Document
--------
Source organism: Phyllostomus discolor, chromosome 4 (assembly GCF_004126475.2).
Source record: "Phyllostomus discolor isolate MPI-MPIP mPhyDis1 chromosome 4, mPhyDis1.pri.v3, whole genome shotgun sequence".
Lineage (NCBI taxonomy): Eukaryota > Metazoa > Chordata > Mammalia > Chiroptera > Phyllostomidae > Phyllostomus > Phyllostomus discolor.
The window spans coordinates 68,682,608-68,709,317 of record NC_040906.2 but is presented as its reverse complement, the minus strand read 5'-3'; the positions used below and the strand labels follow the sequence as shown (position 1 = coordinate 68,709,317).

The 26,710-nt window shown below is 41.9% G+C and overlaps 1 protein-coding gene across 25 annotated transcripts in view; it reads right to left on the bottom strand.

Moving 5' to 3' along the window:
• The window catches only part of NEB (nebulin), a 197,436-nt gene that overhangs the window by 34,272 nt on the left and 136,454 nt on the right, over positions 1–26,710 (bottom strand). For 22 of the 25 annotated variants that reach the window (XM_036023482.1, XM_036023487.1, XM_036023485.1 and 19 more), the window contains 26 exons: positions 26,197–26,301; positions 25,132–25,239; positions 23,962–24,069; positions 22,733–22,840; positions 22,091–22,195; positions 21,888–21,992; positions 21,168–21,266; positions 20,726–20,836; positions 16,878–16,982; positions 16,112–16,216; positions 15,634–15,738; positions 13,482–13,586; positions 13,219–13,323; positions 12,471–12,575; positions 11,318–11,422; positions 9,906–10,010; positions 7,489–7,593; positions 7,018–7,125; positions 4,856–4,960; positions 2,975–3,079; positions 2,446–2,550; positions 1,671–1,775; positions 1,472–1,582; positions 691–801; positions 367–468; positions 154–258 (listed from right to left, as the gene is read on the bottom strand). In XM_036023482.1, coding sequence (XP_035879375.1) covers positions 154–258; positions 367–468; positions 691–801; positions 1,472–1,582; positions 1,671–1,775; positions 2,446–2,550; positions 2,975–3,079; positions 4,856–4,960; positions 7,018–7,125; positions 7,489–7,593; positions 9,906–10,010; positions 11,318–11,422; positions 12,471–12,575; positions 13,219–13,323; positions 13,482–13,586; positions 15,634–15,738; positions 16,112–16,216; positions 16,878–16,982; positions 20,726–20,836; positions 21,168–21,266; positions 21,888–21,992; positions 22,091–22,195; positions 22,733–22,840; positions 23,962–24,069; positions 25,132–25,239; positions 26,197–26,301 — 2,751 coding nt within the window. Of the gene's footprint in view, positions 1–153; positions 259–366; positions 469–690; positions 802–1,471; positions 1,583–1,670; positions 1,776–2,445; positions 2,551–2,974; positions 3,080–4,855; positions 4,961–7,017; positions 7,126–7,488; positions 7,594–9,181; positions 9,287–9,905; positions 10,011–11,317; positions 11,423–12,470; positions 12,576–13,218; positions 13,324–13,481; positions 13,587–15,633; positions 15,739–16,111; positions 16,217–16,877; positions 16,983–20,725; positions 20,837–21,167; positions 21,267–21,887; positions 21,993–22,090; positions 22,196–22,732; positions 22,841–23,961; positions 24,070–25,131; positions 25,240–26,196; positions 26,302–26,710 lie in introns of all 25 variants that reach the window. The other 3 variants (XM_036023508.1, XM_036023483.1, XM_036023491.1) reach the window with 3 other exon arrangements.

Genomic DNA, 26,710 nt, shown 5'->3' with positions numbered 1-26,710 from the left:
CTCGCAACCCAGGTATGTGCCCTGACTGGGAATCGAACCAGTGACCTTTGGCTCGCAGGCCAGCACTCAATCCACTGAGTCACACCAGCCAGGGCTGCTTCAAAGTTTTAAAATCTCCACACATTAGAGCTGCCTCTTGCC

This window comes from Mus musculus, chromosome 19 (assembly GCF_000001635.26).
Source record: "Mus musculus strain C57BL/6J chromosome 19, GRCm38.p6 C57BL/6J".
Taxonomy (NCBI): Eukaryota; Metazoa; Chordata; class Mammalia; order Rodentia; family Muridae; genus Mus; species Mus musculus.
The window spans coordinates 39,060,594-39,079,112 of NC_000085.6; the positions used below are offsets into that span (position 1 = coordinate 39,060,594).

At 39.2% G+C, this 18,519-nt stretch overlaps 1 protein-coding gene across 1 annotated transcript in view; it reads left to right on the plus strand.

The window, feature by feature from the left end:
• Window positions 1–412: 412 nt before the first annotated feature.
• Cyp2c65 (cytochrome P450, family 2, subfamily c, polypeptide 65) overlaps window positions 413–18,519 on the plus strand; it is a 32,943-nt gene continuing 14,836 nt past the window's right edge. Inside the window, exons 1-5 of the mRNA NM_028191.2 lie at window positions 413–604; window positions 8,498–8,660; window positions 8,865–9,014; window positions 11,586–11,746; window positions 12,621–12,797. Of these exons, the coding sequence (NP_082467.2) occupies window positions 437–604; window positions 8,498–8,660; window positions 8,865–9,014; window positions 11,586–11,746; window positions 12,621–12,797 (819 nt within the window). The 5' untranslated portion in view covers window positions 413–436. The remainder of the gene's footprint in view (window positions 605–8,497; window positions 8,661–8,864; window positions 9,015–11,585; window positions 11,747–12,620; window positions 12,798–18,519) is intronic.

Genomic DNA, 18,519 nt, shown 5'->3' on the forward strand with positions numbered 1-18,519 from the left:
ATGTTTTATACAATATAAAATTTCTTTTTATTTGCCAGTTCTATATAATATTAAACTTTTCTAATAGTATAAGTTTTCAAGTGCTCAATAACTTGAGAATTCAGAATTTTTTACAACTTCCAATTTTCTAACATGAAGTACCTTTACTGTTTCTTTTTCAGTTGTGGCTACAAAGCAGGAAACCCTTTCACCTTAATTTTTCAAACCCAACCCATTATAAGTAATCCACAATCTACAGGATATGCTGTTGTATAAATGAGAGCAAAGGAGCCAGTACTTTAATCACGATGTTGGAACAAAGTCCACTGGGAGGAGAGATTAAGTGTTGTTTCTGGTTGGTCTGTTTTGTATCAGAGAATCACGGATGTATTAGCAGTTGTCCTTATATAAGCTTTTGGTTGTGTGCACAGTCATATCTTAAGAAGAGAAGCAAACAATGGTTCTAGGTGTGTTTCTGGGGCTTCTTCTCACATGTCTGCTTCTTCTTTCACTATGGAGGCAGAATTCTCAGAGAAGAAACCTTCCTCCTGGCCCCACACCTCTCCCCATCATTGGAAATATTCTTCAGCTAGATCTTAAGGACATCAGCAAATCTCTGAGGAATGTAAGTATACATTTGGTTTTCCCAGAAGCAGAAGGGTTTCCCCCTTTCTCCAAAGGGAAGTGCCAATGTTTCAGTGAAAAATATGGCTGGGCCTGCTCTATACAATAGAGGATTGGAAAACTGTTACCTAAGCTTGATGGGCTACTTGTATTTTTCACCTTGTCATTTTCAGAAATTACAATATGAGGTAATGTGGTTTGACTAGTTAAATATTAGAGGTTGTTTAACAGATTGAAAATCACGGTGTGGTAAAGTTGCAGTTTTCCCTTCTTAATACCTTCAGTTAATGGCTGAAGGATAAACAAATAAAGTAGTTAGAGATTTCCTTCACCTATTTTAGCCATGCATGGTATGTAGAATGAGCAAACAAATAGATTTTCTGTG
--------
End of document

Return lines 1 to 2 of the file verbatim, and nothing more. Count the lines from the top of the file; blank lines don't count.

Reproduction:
Source organism: Phyllostomus discolor, chromosome 4 (assembly GCF_004126475.2).
Source record: "Phyllostomus discolor isolate MPI-MPIP mPhyDis1 chromosome 4, mPhyDis1.pri.v3, whole genome shotgun sequence".